Good news is bad news. Will it always be like this?
I always thought it was good for everyone to have a job. Full employment meant that most people were earning money to feed their families and pay the rent. Apparently not anymore.
When rates of unemployment fell to their lowest level in 50 years recently, both here and in the US, we celebrated. Unemployment at 3.4% was a thing to behold.
In September 2023 the US added 336,000 jobs in one month. Good news!
It was deemed bad news by both the bond market and the share market. Bond interest rates went up (meaning the value of existing bonds went down), and shares went down.
In October 2023 the US only added 150,000 new jobs. Bad news!
Nope. It was considered good news by both the bond and the share market because it showed that the economy was cooling, things had been too good, and markets wanted to see that people are spending less, not more. If fewer people have jobs then that means less money in the system, less demand for stuff, less pressure on price rises.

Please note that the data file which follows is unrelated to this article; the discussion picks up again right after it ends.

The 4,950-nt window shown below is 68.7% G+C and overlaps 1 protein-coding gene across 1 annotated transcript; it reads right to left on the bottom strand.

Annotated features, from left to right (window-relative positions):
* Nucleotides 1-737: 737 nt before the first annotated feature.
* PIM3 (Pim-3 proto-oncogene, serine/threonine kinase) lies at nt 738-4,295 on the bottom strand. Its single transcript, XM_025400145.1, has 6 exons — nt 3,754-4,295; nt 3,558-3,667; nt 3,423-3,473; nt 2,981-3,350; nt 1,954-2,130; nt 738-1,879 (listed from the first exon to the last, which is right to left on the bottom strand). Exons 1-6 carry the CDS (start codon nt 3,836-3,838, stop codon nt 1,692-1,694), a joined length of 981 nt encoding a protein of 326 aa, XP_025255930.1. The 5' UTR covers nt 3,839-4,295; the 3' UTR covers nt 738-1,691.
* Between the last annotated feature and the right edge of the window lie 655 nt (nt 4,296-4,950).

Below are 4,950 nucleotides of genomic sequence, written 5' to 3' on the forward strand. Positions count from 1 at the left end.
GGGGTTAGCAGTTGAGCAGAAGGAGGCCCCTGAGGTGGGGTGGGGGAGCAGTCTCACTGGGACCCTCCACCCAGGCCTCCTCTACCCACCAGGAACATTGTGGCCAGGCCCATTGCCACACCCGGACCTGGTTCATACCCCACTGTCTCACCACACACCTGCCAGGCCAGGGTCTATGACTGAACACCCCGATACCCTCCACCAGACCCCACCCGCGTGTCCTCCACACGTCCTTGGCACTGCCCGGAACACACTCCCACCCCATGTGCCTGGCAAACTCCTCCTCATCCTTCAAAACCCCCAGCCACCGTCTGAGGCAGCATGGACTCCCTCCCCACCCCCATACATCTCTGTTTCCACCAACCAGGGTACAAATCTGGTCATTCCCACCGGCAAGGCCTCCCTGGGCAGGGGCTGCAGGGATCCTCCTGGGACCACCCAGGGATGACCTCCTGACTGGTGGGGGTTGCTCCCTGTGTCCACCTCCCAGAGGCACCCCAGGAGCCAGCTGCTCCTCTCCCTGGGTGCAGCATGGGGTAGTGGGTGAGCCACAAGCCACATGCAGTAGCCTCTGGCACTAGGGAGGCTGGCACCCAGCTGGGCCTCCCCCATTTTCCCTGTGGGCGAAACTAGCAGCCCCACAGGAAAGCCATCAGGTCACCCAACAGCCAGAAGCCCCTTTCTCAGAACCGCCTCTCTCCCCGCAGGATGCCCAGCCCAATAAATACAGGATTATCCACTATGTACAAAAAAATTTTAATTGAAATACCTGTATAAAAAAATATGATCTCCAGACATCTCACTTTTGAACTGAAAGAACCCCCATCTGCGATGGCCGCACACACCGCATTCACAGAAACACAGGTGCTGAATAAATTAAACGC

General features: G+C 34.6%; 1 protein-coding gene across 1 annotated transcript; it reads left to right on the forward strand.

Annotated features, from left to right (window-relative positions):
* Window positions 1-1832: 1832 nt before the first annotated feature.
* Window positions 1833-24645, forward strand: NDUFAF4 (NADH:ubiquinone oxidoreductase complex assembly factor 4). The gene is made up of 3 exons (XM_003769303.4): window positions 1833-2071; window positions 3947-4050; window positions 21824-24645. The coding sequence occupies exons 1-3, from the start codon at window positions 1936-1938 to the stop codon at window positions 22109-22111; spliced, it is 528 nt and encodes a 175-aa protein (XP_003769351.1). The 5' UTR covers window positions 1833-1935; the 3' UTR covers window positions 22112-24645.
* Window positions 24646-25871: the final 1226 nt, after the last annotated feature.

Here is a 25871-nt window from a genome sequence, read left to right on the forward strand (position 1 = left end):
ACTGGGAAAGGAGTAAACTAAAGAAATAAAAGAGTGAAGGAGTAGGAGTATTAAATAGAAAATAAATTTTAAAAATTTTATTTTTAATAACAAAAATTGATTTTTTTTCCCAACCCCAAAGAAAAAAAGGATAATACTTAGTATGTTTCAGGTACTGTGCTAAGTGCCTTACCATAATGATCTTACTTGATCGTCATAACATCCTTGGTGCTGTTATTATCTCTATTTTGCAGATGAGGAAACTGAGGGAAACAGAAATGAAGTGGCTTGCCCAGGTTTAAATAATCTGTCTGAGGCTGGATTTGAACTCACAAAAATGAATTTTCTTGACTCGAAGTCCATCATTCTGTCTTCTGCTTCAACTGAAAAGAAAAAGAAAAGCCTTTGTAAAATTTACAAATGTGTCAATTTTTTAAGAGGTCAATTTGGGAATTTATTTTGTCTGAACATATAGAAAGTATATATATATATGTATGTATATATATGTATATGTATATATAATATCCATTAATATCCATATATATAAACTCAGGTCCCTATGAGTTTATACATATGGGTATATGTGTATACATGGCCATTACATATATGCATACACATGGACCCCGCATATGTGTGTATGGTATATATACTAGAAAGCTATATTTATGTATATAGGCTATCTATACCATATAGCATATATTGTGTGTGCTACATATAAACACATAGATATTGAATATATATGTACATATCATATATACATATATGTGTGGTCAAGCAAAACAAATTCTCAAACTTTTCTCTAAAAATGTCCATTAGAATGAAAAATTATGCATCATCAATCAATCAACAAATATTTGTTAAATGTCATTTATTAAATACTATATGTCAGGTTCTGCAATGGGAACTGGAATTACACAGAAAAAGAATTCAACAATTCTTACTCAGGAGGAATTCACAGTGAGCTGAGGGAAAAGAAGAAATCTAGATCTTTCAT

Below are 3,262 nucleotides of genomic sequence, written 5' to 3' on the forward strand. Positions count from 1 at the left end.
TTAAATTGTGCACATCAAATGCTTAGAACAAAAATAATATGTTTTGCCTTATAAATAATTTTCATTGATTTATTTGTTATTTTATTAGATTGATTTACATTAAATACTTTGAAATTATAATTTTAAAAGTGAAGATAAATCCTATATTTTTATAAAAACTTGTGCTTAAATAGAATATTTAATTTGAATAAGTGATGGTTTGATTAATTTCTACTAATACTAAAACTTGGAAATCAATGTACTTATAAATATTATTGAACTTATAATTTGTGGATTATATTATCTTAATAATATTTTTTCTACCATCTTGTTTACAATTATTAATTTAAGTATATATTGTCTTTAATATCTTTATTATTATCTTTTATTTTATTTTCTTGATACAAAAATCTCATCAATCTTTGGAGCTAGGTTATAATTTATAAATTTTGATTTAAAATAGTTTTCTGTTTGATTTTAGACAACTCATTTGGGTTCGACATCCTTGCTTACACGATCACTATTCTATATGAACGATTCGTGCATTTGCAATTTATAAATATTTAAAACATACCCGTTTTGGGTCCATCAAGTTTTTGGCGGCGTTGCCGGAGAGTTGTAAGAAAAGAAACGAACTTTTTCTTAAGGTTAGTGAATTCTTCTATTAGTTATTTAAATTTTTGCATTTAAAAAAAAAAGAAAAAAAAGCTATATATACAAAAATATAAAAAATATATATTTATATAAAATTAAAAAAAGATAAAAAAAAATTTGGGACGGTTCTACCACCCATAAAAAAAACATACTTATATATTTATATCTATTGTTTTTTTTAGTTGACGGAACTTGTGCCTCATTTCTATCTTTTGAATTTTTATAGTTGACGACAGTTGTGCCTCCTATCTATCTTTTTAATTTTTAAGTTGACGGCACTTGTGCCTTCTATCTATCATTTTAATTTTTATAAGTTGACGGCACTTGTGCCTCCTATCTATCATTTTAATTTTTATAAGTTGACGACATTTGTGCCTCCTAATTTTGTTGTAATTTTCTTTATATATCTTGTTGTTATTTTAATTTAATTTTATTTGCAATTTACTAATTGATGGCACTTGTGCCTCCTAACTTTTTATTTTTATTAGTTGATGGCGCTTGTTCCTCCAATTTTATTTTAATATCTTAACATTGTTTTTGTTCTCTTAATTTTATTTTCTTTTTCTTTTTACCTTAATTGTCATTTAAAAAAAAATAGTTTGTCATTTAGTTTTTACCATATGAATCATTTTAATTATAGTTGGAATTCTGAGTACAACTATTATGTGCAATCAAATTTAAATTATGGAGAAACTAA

Good news is bad news, and bad news is good news. A classic paradox.
Will it always be like this?
No. The market will stop worrying about 'good news' when inflation stops being the number one enemy of Central Banks. That is, when official rates of inflation are within the bounds of 1% to 3%, or averaging around 2% per annum, and expected to stay there. Then, and only then, will Central Banks and the markets stop worrying.
At that time good news will mean something. With stable inflation and unemployment fluctuating around 5%, good news will mean higher profits for businesses pushing up share values, and lower interest rates will mean the value of existing bonds will have had a one-off windfall jump in value.
Not too hot; not too cold. The Goldilocks condition.
If only it would then stay like that forever.
The reality is that the fear of a recession (too many people out of work) and inflation (too many people in work) keeps everyone ever vigilant. And that is why we have a Central Bank. They can never sleep.
Keep asking great questions …